In my opinion, medical termination in non-viable pregnancies shall only be allowed at Mater Dei Hospital, in situations where, in order to preserve a pregnant woman’s life, the treatment of a life-threatening condition or a life-threatening complication necessitates such termination. I suggest that considering this legislation, the final decision on termination shall be taken by a committee of three experts – the duty gynaecologist, a Medical Council nominee with expertise in medico-legal aspects and the duty family court magistrate. All three shall be unanimous in their decision in order for termination to proceed lawfully.
4. Finally, I have to remark that it is mendacious and patronising to consider a pro-life stance as backwards, out-of-fashion and not modern. To make matters worse, this matter was never discussed pre-election, it does not feature in any electoral manifesto, and it was never submitted to a public consultative process. Inadvertently, it has become a very personal issue for legislator and the individual at large, alike. It is fallacious to state that one or the other can reach a clean and self-disciplined conclusion without recourse to one’s conscience. Whether a person is pro-life or pro-choice, we are all unremittingly in favour of the preservation of a woman’s life that is jeopardised by life-threatening disease or life-threatening complication. These two camps diverge on the matter of health and well-being. There is wide consensus amongst experts in the modern fields of gynaecology, surgery medicine and psychiatry that most conditions that affect the pregnant woman’s health and well-being can be managed with treatment that obviates the resort to abortion. There is no doubt that such open terms will inevitably pave the way for indiscriminate abortions because such terminology is in fact the same used in abortionist legislation abroad. There can be no sound reason for claiming that such terminology will not result in indiscriminate abortion in our country.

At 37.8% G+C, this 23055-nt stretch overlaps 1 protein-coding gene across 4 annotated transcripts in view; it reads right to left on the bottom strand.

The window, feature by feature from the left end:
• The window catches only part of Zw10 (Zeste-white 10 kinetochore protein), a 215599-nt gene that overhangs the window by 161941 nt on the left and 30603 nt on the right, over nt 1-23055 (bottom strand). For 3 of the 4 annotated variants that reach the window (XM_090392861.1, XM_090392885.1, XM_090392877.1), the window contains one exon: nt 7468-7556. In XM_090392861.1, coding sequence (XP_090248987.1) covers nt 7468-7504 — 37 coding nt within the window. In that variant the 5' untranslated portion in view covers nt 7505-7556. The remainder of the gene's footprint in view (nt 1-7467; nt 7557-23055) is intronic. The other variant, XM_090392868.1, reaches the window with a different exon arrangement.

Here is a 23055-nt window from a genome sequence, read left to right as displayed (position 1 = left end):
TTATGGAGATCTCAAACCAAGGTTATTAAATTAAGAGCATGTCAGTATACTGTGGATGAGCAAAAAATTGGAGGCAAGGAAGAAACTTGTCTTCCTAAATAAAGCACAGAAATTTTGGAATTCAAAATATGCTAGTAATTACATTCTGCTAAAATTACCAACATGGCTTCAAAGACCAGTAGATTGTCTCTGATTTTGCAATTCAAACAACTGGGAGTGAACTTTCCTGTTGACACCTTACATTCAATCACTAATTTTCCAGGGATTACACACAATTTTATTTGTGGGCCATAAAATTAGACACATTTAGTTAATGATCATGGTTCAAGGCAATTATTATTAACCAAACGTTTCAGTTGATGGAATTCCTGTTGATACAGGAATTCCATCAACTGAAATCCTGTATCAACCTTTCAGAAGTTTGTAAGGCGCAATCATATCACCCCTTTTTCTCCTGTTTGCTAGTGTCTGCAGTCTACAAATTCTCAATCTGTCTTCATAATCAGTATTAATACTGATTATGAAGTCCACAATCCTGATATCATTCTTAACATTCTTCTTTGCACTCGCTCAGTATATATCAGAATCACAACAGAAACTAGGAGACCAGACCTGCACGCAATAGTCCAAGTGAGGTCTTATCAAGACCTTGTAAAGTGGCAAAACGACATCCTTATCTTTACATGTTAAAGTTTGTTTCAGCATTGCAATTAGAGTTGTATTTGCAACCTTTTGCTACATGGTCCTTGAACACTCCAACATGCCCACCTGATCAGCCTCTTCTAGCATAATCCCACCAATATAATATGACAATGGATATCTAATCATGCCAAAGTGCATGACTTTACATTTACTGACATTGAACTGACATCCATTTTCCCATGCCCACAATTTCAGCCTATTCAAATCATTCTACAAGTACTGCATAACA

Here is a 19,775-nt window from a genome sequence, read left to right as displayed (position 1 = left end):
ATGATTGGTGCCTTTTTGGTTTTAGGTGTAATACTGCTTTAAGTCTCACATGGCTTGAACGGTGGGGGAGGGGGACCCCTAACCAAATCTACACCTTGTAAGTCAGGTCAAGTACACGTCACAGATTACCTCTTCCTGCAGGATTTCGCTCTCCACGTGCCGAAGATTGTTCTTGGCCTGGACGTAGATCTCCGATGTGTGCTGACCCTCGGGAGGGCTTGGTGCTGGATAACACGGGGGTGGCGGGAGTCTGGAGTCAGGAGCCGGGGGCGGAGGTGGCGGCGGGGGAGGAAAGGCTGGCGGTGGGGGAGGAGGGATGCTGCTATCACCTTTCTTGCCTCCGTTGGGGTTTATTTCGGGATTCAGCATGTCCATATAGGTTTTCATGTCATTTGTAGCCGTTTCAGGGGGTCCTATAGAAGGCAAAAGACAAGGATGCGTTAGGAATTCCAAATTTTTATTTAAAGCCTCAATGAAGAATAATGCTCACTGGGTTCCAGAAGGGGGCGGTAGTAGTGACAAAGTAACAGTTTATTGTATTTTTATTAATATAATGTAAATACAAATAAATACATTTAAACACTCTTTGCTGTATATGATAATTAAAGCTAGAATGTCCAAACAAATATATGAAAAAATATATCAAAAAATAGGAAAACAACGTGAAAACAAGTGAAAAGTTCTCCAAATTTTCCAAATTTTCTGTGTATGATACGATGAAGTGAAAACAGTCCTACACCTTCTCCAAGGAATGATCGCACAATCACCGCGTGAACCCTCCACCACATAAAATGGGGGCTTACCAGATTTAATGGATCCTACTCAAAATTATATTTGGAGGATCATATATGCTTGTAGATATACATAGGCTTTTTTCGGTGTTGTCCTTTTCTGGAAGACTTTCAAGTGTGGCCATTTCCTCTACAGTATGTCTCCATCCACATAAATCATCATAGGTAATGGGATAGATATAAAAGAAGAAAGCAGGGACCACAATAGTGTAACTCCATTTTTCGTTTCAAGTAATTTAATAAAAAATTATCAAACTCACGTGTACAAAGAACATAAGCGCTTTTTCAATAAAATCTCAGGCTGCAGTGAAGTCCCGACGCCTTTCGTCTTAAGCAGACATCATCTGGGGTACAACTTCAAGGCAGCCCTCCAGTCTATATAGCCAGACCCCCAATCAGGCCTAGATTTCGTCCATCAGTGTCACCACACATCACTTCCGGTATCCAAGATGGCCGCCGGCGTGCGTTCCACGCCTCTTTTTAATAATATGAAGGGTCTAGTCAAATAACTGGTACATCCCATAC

Perhaps many readers will have by now either dismissed or skimmed through my opinion by utterly ignoring me as a priest without medical expertise, and presumably, a callous of the male species bereft of empathy and devoid of the right to speech on a subject matter appertaining exclusively to women. However, intrigued as I am with the topic, my conscience forbade me from laying idle. This opinion piece emanates from lengthy discussions I held with several doctors and practitioners – including some who certainly do not classify themselves as conservative on the conservative-liberal spectrum. Entitled to my view on the topic, it is my most sincere wish not to see Malta being ushered into the international abortionist community, something I have serious moral and ethical qualms about. I would, if I may, advise in the public forum we learn from others’ mistakes and realise that it is not entirely wrong that in matters of conscience, we cease to join the chorus and forge our own path. We only have so long to make our mark. In the end, when it’s over, all that matters is what we have done.